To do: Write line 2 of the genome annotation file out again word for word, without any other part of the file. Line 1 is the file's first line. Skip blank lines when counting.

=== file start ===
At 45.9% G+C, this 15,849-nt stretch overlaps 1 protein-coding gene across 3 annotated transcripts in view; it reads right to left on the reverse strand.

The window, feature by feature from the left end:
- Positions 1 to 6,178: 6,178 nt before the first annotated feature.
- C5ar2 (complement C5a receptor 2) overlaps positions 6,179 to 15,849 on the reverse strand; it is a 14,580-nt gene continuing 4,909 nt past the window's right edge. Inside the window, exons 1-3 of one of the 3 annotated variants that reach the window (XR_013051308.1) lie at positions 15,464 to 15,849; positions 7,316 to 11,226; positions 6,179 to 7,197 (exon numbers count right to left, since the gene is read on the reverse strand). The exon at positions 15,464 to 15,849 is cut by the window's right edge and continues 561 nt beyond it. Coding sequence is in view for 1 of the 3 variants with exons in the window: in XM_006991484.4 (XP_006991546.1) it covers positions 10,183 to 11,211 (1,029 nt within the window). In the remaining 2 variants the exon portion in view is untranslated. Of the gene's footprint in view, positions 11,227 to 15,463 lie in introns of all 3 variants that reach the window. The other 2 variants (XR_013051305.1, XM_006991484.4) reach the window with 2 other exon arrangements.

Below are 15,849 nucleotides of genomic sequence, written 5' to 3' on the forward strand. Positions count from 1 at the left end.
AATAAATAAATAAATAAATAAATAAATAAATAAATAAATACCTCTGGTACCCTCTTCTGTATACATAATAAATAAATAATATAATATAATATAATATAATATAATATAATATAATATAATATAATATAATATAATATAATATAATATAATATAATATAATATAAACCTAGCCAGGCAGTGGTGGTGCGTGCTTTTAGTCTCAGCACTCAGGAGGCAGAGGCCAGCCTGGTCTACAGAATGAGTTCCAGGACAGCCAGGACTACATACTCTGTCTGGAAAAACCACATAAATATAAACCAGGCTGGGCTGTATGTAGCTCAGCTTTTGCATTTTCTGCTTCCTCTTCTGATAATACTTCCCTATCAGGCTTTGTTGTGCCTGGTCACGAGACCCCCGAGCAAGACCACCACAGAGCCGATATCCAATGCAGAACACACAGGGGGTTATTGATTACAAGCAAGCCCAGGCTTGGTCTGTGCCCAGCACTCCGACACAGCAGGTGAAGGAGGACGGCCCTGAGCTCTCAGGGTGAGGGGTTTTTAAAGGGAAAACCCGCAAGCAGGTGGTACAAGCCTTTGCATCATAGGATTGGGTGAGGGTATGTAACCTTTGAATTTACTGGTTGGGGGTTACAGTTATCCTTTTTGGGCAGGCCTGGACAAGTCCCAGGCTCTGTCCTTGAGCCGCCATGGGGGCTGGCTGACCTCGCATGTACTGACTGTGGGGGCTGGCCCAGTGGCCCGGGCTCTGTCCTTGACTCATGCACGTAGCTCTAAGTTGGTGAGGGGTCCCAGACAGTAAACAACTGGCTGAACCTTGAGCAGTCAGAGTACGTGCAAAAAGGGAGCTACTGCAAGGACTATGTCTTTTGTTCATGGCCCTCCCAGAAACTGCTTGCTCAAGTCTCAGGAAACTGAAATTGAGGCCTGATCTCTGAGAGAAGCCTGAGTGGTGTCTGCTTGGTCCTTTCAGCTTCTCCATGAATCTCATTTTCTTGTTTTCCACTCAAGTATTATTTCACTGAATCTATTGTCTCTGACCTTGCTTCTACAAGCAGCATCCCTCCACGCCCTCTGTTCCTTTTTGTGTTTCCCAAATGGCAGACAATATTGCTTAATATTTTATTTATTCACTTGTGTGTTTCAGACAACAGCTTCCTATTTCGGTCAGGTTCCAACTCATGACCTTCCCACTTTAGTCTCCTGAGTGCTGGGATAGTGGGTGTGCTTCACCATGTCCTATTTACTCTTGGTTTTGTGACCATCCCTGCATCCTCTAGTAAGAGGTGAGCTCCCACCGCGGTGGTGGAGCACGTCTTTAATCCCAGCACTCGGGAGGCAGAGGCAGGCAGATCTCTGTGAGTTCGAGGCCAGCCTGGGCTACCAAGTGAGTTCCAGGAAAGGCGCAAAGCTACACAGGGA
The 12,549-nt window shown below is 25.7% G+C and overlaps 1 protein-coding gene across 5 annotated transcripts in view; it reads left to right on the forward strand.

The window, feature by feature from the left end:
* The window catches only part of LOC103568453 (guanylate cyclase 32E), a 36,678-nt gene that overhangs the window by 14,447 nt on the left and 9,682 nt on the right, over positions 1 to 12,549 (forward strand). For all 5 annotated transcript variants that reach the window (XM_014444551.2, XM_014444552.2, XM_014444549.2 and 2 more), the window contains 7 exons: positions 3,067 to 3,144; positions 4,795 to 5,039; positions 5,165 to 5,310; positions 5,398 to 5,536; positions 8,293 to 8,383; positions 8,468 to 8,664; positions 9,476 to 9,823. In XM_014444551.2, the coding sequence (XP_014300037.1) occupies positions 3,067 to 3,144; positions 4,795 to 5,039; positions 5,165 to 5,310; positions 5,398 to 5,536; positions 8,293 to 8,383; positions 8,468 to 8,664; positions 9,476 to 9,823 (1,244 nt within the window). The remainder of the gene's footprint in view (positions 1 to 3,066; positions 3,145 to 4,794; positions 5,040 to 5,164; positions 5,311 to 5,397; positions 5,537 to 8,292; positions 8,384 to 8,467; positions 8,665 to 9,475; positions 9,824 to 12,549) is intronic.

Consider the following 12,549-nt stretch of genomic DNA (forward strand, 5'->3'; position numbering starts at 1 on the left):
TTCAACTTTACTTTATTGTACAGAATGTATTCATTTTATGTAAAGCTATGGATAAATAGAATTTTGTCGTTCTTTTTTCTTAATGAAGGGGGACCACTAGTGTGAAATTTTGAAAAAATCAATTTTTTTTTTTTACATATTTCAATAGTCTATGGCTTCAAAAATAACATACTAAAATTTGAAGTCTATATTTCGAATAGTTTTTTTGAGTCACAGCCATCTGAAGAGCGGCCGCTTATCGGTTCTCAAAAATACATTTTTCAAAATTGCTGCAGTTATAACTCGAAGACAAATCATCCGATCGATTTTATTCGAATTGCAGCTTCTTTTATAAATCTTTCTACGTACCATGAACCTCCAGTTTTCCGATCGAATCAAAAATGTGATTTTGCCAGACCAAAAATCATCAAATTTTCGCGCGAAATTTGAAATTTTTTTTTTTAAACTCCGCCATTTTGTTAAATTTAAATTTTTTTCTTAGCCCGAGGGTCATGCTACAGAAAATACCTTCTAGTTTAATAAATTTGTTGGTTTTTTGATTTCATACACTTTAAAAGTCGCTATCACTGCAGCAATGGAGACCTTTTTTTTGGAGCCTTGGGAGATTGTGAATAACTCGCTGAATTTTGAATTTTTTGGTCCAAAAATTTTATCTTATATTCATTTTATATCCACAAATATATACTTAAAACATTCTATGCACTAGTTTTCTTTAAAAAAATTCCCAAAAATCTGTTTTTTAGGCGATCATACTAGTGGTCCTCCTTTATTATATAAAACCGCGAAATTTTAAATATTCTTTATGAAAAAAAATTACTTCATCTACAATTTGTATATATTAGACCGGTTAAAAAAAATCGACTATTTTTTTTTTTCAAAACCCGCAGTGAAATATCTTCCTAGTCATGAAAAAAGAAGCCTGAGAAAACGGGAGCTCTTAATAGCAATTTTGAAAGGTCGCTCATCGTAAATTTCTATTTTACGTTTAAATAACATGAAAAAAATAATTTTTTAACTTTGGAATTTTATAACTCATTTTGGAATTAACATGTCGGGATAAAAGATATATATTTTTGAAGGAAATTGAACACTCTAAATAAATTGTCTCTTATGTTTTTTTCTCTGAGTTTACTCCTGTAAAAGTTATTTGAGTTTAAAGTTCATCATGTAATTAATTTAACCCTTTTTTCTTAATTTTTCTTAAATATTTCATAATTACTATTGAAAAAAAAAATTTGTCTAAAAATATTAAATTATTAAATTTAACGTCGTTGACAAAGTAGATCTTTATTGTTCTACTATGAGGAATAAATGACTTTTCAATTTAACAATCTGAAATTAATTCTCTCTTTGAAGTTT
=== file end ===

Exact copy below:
The window, feature by feature from the left end: